All this uncertainty could impact efforts to put together a huge spending bill before the Dec. 16 deadline, which is currently being used for government shutdown. Both parties’ leaders wanted to prioritise that legislation following the election. However, it could be determined by how Republicans feel about their chances of unified control next year.

“Obviously, the House wants it done in Congress, and Republicans don’t,” stated retiring Rep. John Yormuth (D.Ky.). “It really is a matter of whether or not the Senate can act.”

The Senate is slower than the House and so unfinished business weighs heavily on its post-election schedule. Democrats hope to pass the spending bill and enshrine same sex marriage protections. They also want to reform the Electoral Count Act which governs presidential election certification.

The filibuster means there is no guarantee that all will be accomplished, especially as Republicans seek a favorable Senate battleground map for 2024.

“I’m for Shelley Moore Capito’s version of the permit bill, not Joe Manchin,” stated Sen. John Barrasso (R–Wyo). His party’s top representative on the energy committee. “Why would you need this for Joe Manchin in West Virginia?” … He was Joe Biden’s rubber stamp. In West Virginia, he’ll be held responsible. He will be on the 2024 ballot.

Across the Capitol, there is a slim chance that Democrats could achieve the political-gravity-defying feat of hanging onto their majority. This would be a shock to both parties, especially in the lower chamber where many Democrats had been secretly preparing for the minority, despite months of optimistic predictions by Speaker Nancy Pelosi, and her leadership team.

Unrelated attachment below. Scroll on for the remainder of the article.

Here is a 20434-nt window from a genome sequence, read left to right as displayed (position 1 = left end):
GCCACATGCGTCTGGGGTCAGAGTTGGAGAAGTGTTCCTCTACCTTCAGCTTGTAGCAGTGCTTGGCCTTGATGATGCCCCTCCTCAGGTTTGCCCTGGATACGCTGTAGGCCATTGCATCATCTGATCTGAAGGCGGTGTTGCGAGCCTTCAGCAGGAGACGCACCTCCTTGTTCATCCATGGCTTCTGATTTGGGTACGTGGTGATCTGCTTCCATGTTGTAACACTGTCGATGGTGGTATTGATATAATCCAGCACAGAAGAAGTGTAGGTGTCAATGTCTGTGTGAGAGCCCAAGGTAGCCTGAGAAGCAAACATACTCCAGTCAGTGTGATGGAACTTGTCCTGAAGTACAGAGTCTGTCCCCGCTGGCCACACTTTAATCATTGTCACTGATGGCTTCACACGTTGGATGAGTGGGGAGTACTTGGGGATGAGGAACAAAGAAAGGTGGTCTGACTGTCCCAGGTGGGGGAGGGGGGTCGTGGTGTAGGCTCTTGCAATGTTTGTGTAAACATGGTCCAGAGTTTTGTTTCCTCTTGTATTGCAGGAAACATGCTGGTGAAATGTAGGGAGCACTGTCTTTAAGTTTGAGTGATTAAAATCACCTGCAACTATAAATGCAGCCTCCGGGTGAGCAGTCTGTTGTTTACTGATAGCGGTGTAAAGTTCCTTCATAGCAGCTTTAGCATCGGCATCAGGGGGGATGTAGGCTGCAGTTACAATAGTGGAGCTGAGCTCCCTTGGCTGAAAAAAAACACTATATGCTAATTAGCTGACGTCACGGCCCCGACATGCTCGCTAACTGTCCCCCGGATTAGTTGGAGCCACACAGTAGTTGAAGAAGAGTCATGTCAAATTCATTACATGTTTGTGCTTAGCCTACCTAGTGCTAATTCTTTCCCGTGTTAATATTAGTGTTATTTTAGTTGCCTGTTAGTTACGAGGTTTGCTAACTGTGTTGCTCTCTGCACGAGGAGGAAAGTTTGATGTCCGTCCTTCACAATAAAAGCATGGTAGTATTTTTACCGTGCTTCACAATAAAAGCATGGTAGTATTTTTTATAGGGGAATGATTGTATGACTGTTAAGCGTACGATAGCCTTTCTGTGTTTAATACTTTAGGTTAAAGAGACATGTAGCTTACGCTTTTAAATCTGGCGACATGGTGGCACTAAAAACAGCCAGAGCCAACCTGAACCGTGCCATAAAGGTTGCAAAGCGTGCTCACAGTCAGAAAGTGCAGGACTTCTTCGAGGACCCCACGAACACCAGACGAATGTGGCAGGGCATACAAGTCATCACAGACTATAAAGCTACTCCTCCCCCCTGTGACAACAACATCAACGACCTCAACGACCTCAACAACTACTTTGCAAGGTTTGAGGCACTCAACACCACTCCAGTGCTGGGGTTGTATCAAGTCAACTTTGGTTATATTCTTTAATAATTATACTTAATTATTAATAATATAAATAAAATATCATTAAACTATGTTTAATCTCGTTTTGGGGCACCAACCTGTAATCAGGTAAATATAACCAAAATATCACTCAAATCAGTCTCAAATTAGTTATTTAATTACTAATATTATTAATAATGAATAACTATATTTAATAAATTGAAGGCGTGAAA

Pelosi, widely expected to reveal her future plans after Nov. 8th, instead went to Egypt for a summit on global climate change. The House is still not clear.

House Majority Leader Steny (D.Md.) received no signals from Pelosi and her top deputies. Jim Clyburn , House Majority Whip (D.S.C.), and there is still no public jockey over who will take their place at the top of the caucus.

On Thursday, Democrats scheduled their Nov. 30 leadership elections. However, the group of Democrats who want to succeed their “Big Three” won’t be able to know the position they are running for until the majority has been determined. That’s assuming Pelosi and Hoyer decide to quit the top three positions.

The race for the Democrats’ campaign arm, which is now open after sitting chair Rep. Sean Patrick Maloney (D.N.Y.) lost his election battle, has yet to get off the ground. As they wait for a House call, the two California Democrats who were expected to compete for the position, Reps. Tony Cardenas, and Amibera are still mum.

Although a smaller shakeup is expected to occur on the Senate side of the aisle, some Republicans are calling for the party’s reorientation. In a Wall Street Journal editorial, Sen. Ron Johnson (R.Wis.), stated that rank-and-file members should only vote for leaders who promise to pass a budget that is fiscally conservative.

Caitlin Emma contributed reporting.